Coastal Construction, based in Miami, adopted Togal.AI, a software that employs artificial intelligence (A.I.) to hone estimates. This has saved Coastal Construction about 10,000 hours of labor. With the software, the company can be more competitive and redirect labor to other tasks to breed efficiency, save costs and be more profitable.
A.I. goes mainstream
A.I. is a hot topic and is making huge inroads into industrial sectors. As a mathematical tool, it sorts large volumes of data in a way that allows “learning” to occur with a capacity that exceeds the capability of one human brain.
Across every sector, there’s an all-out sprint to harness A.I.’s power to build efficient business practices. The construction industry is no exception, and helpful data such as weather conditions, material costs, usage, labor expenditures, schedule data, change order data and more can be collected.
A.I. is used in estimating software and other data science applications in construction in a way that is boosting the bottom line of projects that have been somewhat unpredictable. A.I. can be used to help preserve resources, make better estimates and produce more fruitful project results.
Clark Construction Group LLC, Bethesda, Md., uses Destini Estimator software with A.I. as a management tool in its projects throughout the United States. Data smart computing with A.I. helps Clark improve construction budgeting and planning.
The rise of large language models
A new trend in data science is the emergence of large language models (LLM) for use in decision science to help accelerate A.I. applications within industrial sectors.
These models harvest data using tools such as OpenAI’s ChatGPT and others. A.I. accelerators process and transform large volumes of data into useful information to drive operational decisions.
Structured and unstructured data
LLMs enable the processing of unstructured data such as comments written in a quality assurance report or descriptions of conditions found. Structured data refers to more discrete data such as temperatures, pressures and other quantitative readings, or perhaps survey data selected from a finite number of response choices.
Unstructured data is not as discrete and easy to compute as structured data. It may be text from an inspector’s report, or descriptions written from one person’s perspective.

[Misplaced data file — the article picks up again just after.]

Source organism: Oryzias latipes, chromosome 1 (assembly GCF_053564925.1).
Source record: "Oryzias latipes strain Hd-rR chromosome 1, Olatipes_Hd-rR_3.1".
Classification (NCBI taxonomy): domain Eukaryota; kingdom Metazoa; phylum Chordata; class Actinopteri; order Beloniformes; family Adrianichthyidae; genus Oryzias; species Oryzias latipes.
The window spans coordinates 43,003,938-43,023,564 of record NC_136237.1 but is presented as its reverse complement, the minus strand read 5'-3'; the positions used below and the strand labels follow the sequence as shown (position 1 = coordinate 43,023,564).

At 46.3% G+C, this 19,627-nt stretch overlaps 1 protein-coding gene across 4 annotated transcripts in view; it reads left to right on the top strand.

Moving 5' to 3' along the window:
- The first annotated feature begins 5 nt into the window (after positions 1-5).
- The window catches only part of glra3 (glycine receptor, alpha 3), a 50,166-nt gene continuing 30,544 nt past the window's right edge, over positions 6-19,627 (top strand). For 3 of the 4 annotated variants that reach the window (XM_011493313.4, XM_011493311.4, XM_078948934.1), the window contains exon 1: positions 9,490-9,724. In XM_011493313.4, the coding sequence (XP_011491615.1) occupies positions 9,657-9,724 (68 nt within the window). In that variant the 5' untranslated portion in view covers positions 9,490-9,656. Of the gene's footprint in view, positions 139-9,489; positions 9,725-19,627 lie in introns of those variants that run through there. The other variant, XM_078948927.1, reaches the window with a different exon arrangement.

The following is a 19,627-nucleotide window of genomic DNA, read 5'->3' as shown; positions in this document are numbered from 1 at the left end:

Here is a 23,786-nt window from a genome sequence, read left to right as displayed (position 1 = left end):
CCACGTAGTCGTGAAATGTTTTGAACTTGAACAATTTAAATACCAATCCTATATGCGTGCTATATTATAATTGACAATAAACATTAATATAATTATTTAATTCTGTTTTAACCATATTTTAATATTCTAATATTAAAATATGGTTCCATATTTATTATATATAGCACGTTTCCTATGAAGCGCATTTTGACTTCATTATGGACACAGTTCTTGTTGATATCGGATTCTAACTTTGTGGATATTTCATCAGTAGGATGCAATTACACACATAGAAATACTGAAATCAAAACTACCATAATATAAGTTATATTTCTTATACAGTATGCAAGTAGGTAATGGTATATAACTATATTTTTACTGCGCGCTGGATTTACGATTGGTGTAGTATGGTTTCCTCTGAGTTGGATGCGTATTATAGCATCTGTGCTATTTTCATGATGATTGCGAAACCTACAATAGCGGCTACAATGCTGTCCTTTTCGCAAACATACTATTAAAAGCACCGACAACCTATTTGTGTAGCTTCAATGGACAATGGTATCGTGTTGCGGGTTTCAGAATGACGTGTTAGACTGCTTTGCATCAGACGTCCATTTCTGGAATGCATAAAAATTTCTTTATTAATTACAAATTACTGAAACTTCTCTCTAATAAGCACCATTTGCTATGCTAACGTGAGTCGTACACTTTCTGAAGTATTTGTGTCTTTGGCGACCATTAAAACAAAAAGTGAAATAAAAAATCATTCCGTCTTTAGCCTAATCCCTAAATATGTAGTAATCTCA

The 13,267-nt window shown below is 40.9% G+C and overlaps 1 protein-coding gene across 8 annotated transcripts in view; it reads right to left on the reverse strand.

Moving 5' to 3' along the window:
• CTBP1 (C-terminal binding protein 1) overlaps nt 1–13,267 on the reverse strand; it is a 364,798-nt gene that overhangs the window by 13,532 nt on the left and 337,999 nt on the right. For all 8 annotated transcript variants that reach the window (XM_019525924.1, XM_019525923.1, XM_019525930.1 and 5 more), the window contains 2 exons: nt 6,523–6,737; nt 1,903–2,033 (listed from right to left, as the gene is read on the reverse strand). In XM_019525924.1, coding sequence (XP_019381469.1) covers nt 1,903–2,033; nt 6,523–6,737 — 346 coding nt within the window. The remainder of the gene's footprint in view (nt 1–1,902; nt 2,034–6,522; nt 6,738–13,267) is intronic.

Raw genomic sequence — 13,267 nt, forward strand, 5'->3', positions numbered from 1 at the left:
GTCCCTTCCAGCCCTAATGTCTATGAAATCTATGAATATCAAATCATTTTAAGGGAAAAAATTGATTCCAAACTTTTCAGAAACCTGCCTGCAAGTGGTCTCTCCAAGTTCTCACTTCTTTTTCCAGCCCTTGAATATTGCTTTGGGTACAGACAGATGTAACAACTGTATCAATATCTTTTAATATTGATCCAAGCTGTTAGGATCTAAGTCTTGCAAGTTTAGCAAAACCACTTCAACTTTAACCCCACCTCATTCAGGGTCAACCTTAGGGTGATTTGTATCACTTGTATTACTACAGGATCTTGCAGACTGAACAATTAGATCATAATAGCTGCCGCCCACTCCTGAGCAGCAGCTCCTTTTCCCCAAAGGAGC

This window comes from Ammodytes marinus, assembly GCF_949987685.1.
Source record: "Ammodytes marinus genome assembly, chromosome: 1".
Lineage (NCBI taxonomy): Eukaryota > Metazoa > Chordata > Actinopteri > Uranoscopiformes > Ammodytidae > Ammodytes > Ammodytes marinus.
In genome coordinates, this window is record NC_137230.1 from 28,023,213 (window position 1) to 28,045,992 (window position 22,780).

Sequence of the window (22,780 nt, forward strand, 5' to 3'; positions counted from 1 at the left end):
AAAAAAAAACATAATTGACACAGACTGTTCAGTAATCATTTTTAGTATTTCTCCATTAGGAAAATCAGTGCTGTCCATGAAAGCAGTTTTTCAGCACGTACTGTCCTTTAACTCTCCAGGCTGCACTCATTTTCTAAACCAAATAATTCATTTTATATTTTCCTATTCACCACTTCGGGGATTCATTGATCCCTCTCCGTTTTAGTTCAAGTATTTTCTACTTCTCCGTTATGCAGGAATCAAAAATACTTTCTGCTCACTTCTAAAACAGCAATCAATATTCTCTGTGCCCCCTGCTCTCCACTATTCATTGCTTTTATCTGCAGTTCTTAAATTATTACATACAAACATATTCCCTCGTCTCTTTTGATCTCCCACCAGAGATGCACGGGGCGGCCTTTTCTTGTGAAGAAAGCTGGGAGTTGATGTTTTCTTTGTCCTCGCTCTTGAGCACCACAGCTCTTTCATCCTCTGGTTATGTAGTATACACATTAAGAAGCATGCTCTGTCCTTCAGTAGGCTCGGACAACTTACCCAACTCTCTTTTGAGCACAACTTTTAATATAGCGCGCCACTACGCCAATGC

With A.I. accelerators, unstructured data may be processed using “natural language processing” in which the A.I. learns the language and can translate it into objective information, which may then be used to drive decisions.
What’s new about all of this is A.I.’s arrival in the production environment of construction sites. Such environments always have many moving parts—with many people engaged in concurrent tasks, all synthesized by data that helps characterize conditions and actions that can be used when tasks are repeated or implemented in the future.
With an LLM, specific information may be extrapolated from reams of data that can tee up useful material for production planners, estimators and other managers.
By employing an LLM with an A.I. engine of sorts, teams may discover the best cable routing path, how much material to order, how many people to deploy to most efficiently accomplish a job and what sequence of work may be most fitting. It now also allows unstructured and structured data.
“A.I. penetration has been low, or we should probably say it’s starting only now,” said Shreesha Ramdas, CEO and co-founder of Lumber, Saratoga, Calif., a workforce management platform powered by a purpose-built LLM for small and medium construction contractors.
A.I. is everywhere, improving estimating, budgeting and planning. There’s more to come as A.I. applications are refined and larger data models are used. For the electrical contractor, the applications may potentially be a game changer in the use of data to drive more efficient operations and work practices.
To learn more about A.I. in electrical construction, check out “An A.I. Revolution” in the October 2023 issue of ELECTRICAL CONTRACTOR.
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About The Author
ROMEO is a freelance writer based in Chesapeake, Va. He focuses on business and technology topics. Find him at www.JimRomeo.net.